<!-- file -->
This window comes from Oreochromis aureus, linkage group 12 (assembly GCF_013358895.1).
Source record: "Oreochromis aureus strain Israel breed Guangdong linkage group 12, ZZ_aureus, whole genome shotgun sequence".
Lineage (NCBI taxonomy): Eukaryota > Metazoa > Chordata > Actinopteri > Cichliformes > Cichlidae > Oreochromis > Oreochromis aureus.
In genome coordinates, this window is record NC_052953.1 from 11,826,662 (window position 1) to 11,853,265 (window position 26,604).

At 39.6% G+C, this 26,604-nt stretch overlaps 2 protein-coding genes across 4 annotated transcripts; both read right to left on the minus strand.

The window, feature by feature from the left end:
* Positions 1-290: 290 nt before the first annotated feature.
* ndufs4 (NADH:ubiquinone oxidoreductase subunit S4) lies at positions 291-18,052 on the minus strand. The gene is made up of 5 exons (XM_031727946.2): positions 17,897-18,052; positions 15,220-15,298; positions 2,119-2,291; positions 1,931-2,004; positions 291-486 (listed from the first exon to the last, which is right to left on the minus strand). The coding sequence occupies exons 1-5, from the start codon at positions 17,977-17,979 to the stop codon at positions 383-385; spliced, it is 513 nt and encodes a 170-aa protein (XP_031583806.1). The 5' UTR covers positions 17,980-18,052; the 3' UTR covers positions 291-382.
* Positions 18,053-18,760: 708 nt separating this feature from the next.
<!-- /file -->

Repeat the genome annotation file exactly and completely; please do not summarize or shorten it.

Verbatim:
This window comes from Oreochromis aureus, linkage group 12 (assembly GCF_013358895.1).
Source record: "Oreochromis aureus strain Israel breed Guangdong linkage group 12, ZZ_aureus, whole genome shotgun sequence".
Lineage (NCBI taxonomy): Eukaryota > Metazoa > Chordata > Actinopteri > Cichliformes > Cichlidae > Oreochromis > Oreochromis aureus.
In genome coordinates, this window is record NC_052953.1 from 11,826,662 (window position 1) to 11,853,265 (window position 26,604).

At 39.6% G+C, this 26,604-nt stretch overlaps 2 protein-coding genes across 4 annotated transcripts; both read right to left on the minus strand.

The window, feature by feature from the left end:
* Positions 1-290: 290 nt before the first annotated feature.
* ndufs4 (NADH:ubiquinone oxidoreductase subunit S4) lies at positions 291-18,052 on the minus strand. The gene is made up of 5 exons (XM_031727946.2): positions 17,897-18,052; positions 15,220-15,298; positions 2,119-2,291; positions 1,931-2,004; positions 291-486 (listed from the first exon to the last, which is right to left on the minus strand). The coding sequence occupies exons 1-5, from the start codon at positions 17,977-17,979 to the stop codon at positions 383-385; spliced, it is 513 nt and encodes a 170-aa protein (XP_031583806.1). The 5' UTR covers positions 17,980-18,052; the 3' UTR covers positions 291-382.
* Positions 18,053-18,760: 708 nt separating this feature from the next.